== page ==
Sunday, September 22, 2019

Analysis of transcripts and splice isoforms in red clover (Trifolium pratense L.) by single-molecule long-read sequencing.

Red clover (Trifolium pratense L.) is an important cool-season legume plant, which is the most widely planted forage legume after alfalfa. Although a draft genome sequence was published already, the sequences and completed structure of mRNA transcripts remain unclear, which limit further explore on red clover.In this study, the red clover transcriptome was sequenced using single-molecule long-read sequencing to identify full-length splice isoforms, and 29,730 novel isoforms from known genes and 2194 novel isoforms from novel genes were identified. A total of 5492 alternative splicing events was identified and the majority of alter spliced events in red clover was corrected…

Read More »

Sunday, September 22, 2019

De novo assembly and characterizing of the culm-derived meta-transcriptome from the polyploid sugarcane genome based on coding transcripts

Sugarcane biomass has been used for sugar, bioenergy and biomaterial production. The majority of the sugarcane biomass comes from the culm, which makes it important to understand the genetic control of biomass production in this part of the plant. A meta-transcriptome of the culm was obtained in an earlier study by using about one billion paired-end (150 bp) reads of deep RNA sequencing of samples from 20 diverse sugarcane genotypes and combining de novo assemblies from different assemblers and different settings. Although many genes could be recovered, this resulted in a large combined assembly which created the need for clustering…

Read More »

Sunday, September 22, 2019

Full-length RNA sequencing reveals unique transcriptome composition in bermudagrass.

Bermudagrass [Cynodon dactylon (L.) Pers.] is an important perennial warm-season turfgrass species with great economic value. However, the reference genome and transcriptome information are still deficient in bermudagrass, which severely impedes functional and molecular breeding studies. In this study, through analyzing a mixture sample of leaves, stolons, shoots, roots and flowers with single-molecule long-read sequencing technology from Pacific Biosciences (PacBio), we reported the first full-length transcriptome dataset of bermudagrass (C. dactylon cultivar Yangjiang) comprising 78,192 unigenes. Among the unigenes, 66,409 were functionally annotated, whereas 27,946 were found to have two or more isoforms. The annotated full-length unigenes provided many new…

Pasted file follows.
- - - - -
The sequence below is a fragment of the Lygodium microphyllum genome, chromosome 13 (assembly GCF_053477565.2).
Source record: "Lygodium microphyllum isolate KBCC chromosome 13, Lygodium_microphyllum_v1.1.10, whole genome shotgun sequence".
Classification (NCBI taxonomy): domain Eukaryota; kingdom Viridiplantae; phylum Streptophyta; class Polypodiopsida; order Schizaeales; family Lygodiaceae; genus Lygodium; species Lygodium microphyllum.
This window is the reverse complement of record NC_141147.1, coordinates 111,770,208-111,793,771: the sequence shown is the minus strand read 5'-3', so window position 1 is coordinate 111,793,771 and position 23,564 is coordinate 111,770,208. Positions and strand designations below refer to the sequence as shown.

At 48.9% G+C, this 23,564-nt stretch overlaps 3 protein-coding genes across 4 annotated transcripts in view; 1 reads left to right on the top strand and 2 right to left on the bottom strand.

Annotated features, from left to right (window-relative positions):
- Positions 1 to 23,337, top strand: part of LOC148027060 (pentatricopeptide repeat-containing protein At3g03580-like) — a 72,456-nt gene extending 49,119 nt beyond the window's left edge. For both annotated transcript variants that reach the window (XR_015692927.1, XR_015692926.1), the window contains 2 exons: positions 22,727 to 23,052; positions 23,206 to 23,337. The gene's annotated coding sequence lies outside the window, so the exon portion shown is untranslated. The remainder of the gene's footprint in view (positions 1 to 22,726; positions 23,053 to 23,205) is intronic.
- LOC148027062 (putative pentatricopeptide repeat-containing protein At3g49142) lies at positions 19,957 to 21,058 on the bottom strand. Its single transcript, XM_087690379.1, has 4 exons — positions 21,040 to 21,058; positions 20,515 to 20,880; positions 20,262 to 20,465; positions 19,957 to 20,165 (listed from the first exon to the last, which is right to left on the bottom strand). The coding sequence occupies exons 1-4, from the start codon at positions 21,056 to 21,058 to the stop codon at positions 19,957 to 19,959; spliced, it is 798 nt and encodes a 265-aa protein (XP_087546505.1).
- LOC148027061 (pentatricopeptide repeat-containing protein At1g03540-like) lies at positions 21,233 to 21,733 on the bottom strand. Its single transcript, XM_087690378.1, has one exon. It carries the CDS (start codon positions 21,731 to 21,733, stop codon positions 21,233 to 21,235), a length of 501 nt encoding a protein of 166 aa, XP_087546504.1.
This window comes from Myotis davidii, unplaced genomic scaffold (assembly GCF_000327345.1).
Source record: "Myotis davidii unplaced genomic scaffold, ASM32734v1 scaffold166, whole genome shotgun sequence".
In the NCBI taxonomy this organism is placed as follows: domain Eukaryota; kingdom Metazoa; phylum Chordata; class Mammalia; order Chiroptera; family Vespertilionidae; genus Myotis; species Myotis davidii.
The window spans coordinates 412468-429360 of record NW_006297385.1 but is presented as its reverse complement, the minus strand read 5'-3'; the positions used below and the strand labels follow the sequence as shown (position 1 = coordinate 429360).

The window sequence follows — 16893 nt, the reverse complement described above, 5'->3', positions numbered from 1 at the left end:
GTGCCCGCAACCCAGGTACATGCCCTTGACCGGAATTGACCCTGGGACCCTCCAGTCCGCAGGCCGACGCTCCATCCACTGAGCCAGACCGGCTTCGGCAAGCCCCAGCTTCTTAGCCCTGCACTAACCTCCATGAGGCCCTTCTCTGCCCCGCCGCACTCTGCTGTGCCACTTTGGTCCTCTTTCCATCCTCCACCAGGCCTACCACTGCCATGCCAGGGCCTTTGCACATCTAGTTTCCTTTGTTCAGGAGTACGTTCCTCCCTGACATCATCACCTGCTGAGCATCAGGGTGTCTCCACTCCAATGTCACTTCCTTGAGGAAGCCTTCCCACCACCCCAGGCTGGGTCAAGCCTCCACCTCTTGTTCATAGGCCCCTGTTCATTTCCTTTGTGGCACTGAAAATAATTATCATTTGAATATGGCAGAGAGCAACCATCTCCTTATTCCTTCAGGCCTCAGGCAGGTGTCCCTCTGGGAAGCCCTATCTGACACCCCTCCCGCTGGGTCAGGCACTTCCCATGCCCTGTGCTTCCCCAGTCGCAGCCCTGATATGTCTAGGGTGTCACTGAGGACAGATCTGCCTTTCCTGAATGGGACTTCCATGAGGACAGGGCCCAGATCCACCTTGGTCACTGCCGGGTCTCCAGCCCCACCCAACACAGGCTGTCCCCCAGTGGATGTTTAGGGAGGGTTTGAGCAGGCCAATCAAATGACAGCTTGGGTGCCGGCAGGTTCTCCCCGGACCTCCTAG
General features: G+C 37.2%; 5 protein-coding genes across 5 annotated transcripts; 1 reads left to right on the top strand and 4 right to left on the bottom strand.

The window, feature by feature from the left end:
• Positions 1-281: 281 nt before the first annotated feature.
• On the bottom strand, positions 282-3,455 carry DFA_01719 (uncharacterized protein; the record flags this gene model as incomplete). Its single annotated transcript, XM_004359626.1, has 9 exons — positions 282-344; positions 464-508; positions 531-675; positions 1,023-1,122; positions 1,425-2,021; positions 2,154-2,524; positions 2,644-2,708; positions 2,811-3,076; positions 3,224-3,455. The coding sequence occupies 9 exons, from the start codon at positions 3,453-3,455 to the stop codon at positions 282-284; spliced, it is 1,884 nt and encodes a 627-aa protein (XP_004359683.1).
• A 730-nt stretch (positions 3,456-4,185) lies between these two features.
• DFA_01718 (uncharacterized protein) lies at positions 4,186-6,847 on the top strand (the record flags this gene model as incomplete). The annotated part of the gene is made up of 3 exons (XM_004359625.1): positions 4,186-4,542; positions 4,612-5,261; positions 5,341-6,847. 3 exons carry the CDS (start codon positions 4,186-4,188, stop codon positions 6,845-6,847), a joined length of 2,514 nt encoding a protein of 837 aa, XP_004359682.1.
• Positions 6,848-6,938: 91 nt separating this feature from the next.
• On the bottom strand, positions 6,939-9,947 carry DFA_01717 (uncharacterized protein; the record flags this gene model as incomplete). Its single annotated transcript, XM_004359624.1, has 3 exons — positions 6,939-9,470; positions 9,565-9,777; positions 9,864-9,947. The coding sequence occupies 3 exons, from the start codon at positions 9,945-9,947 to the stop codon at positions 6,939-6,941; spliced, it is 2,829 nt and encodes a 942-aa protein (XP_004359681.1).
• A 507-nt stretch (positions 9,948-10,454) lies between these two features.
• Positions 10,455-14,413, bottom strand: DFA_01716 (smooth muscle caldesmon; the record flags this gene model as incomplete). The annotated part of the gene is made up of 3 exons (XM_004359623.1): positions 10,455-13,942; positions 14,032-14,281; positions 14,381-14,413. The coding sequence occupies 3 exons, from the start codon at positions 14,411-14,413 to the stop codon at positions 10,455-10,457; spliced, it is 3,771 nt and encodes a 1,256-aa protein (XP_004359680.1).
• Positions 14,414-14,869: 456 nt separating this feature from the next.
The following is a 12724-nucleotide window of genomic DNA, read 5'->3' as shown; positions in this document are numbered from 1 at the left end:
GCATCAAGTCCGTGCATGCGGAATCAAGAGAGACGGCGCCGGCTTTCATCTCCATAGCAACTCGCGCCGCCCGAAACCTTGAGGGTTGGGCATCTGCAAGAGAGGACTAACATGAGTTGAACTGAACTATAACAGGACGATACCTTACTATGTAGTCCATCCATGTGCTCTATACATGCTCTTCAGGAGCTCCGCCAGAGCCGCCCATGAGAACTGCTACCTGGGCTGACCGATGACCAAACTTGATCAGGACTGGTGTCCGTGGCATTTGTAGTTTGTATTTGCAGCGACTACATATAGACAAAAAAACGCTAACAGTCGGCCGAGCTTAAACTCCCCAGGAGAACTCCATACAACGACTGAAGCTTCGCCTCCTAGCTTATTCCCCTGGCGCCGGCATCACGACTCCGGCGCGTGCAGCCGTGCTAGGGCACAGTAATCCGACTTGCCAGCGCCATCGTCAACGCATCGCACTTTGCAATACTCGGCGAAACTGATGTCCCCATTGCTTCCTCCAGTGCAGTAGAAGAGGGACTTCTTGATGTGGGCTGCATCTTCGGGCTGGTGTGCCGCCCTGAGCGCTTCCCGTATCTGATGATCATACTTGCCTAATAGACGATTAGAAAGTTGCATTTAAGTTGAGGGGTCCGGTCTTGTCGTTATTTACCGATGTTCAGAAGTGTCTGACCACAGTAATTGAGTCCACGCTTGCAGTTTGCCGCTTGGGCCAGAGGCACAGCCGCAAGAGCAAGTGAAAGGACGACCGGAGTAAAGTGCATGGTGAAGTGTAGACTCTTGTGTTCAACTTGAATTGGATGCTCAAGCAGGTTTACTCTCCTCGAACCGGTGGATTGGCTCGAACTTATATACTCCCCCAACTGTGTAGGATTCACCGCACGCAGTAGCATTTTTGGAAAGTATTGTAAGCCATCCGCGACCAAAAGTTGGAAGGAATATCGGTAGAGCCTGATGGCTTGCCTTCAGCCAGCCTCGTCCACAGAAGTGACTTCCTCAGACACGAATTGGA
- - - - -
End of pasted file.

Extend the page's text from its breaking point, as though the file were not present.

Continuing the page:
Read More »

Sunday, September 22, 2019

Single-molecule long-read sequencing facilitates shrimp transcriptome research.

Although shrimp are of great economic importance, few full-length shrimp transcriptomes are available. Here, we used Pacific Biosciences single-molecule real-time (SMRT) long-read sequencing technology to generate transcripts from the Pacific white shrimp (Litopenaeus vannamei). We obtained 322,600 full-length non-chimeric reads, from which we generated 51,367 high-quality unique full-length transcripts. We corrected errors in the SMRT sequences by comparison with Illumina-produced short reads. We successfully annotated 81.72% of all unique SMRT transcripts against the NCBI non-redundant database, 58.63% against Swiss-Prot, 45.38% against Gene Ontology, 32.57% against Clusters of Orthologous Groups of proteins (COG), and 47.83% against Kyoto Encyclopedia of Genes and…

Read More »

Sunday, September 22, 2019

Contemporary evolution of a Lepidopteran species, Heliothis virescens, in response to modern agricultural practices.

Adaptation to human-induced environmental change has the potential to profoundly influence the genomic architecture of affected species. This is particularly true in agricultural ecosystems, where anthropogenic selection pressure is strong. Heliothis virescens primarily feeds on cotton in its larval stages, and US populations have been declining since the widespread planting of transgenic cotton, which endogenously expresses proteins derived from Bacillus thuringiensis (Bt). No physiological adaptation to Bt toxin has been found in the field, so adaptation in this altered environment could involve (i) shifts in host plant selection mechanisms to avoid cotton, (ii) changes in detoxification mechanisms required for cotton-feeding…